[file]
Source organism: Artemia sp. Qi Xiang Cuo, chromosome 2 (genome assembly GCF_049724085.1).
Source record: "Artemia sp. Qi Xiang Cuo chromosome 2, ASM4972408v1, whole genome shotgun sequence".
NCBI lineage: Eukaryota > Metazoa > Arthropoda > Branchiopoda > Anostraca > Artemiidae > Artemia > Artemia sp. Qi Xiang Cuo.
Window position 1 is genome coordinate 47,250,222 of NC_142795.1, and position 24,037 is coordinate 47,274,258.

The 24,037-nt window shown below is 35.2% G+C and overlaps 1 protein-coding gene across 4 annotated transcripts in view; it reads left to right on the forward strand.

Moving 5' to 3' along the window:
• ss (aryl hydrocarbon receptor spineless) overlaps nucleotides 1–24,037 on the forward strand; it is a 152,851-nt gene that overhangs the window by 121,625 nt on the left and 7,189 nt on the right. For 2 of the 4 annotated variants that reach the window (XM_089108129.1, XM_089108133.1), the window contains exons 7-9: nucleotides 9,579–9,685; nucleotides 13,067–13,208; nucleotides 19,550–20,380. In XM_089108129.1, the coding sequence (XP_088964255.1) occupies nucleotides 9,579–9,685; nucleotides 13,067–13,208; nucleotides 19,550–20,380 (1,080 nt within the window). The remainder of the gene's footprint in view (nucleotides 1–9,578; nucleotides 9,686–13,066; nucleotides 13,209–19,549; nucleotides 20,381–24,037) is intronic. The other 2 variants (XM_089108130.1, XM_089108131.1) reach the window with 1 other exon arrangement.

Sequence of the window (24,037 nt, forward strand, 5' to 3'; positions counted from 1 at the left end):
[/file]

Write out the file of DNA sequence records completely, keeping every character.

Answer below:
Source organism: Artemia sp. Qi Xiang Cuo, chromosome 2 (genome assembly GCF_049724085.1).
Source record: "Artemia sp. Qi Xiang Cuo chromosome 2, ASM4972408v1, whole genome shotgun sequence".
NCBI lineage: Eukaryota > Metazoa > Arthropoda > Branchiopoda > Anostraca > Artemiidae > Artemia > Artemia sp. Qi Xiang Cuo.
Window position 1 is genome coordinate 47,250,222 of NC_142795.1, and position 24,037 is coordinate 47,274,258.

The 24,037-nt window shown below is 35.2% G+C and overlaps 1 protein-coding gene across 4 annotated transcripts in view; it reads left to right on the forward strand.

Moving 5' to 3' along the window:
• ss (aryl hydrocarbon receptor spineless) overlaps nucleotides 1–24,037 on the forward strand; it is a 152,851-nt gene that overhangs the window by 121,625 nt on the left and 7,189 nt on the right. For 2 of the 4 annotated variants that reach the window (XM_089108129.1, XM_089108133.1), the window contains exons 7-9: nucleotides 9,579–9,685; nucleotides 13,067–13,208; nucleotides 19,550–20,380. In XM_089108129.1, the coding sequence (XP_088964255.1) occupies nucleotides 9,579–9,685; nucleotides 13,067–13,208; nucleotides 19,550–20,380 (1,080 nt within the window). The remainder of the gene's footprint in view (nucleotides 1–9,578; nucleotides 9,686–13,066; nucleotides 13,209–19,549; nucleotides 20,381–24,037) is intronic. The other 2 variants (XM_089108130.1, XM_089108131.1) reach the window with 1 other exon arrangement.

Sequence of the window (24,037 nt, forward strand, 5' to 3'; positions counted from 1 at the left end):